Wind turbines generated 98% of October electricity demand, analysis suggests
WWF Scotland said the figures clearly show that wind is working.
Wind turbines generated the equivalent of 98% of all Scotland’s electricity demand in October, according to new analysis.
WWF Scotland said that National Grid demand for the month was 1,850,512 MWh and that almost all of this could have been provided by wind turbines, which provided record levels of power.
Turbines generated the equivalent of 98% of all Scotland’s electricity demand or enough to power nearly five million homes last month, the group said.
The best day was October 23 when turbines generated 105,900.94 MWh, enough to power 8.72 million homes or 356% of households, according to WWF Scotland analysis of data from WeatherEnergy.
These figures clearly show wind is working, it’s helping reduce our emissions and is the lowest cost form of new power generation Dr Sam Gardner, WWF Scotland
Demand that day was 45,274.5MWh and wind generation was 234% of that.
Dr Sam Gardner, acting director at WWF Scotland, said: “What a month October proved to be, with wind powering on average 98% of Scotland’s entire electricity demand for the month, and exceeding our total demand for a staggering 16 out of 31 days.
“These figures clearly show wind is working, it’s helping reduce our emissions and is the lowest cost form of new power generation.
“It’s also popular, with a recent survey also showing more and more people support turbines in rural areas.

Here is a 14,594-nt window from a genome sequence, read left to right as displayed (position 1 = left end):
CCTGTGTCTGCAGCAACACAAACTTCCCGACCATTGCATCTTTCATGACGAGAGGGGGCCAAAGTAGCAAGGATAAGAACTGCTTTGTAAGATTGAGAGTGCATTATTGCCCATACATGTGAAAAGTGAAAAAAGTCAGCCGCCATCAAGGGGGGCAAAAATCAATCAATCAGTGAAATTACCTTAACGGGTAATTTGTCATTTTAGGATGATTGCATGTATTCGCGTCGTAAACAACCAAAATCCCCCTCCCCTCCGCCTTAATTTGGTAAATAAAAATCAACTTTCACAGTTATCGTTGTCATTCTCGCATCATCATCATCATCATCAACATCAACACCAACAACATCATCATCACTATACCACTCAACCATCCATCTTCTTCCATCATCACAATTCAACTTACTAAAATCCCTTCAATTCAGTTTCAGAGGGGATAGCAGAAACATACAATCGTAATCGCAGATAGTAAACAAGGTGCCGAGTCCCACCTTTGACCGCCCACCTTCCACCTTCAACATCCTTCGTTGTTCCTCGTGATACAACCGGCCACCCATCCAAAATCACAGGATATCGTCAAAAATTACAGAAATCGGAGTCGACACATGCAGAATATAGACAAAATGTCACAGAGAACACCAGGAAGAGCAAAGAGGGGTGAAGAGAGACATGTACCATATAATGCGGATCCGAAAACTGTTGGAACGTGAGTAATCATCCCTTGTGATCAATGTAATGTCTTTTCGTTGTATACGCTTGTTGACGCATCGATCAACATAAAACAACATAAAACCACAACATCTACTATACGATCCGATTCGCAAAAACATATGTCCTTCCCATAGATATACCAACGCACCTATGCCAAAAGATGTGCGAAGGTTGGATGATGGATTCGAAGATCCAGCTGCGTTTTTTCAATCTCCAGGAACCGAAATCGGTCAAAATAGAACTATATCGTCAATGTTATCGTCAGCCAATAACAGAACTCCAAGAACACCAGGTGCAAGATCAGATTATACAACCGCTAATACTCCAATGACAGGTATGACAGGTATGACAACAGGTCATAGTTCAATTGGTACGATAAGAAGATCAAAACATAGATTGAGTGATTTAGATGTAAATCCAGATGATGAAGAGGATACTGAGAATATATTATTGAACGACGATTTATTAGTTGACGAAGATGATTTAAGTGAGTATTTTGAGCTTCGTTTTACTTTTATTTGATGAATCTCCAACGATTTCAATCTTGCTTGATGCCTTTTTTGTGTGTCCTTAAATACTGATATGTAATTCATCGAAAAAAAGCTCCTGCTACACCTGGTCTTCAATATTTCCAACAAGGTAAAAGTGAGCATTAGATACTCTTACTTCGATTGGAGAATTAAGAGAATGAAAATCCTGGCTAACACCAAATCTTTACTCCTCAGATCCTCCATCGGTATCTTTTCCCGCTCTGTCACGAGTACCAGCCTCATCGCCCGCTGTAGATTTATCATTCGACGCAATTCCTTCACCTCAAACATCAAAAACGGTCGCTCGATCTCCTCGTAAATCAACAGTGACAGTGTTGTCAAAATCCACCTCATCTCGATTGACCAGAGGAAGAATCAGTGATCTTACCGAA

“That’s why it’s essential that the UK Government unlocks market access for onshore wind at a time when we need to be scaling up electrification of heat and transport.”
The worst day was October 18 when generation was 18,377.71MWh, enough to power 1,512,568 homes, 62% of households.
On 27 days generation was over 100% of households while on 16 days generation was more than 100% of demand.
The majority of the turbines were onshore, with offshore ones accounting for 0.3% of output in October.
Alex Wilcox Brooke, weather energy project manager at Severn Wye Energy Agency, said: “October’s figures are a prime example of how reliable and consistent wind production can be, with production on 16 days outstripping national demand.”
The data comes from WeatherEnergy, part of the European EnergizAIR project which is supported by the Intelligent Energy Europe Programme and led by the European Agency for Competitiveness and Innovation.
Severn Wye Energy Agency is the UK partner.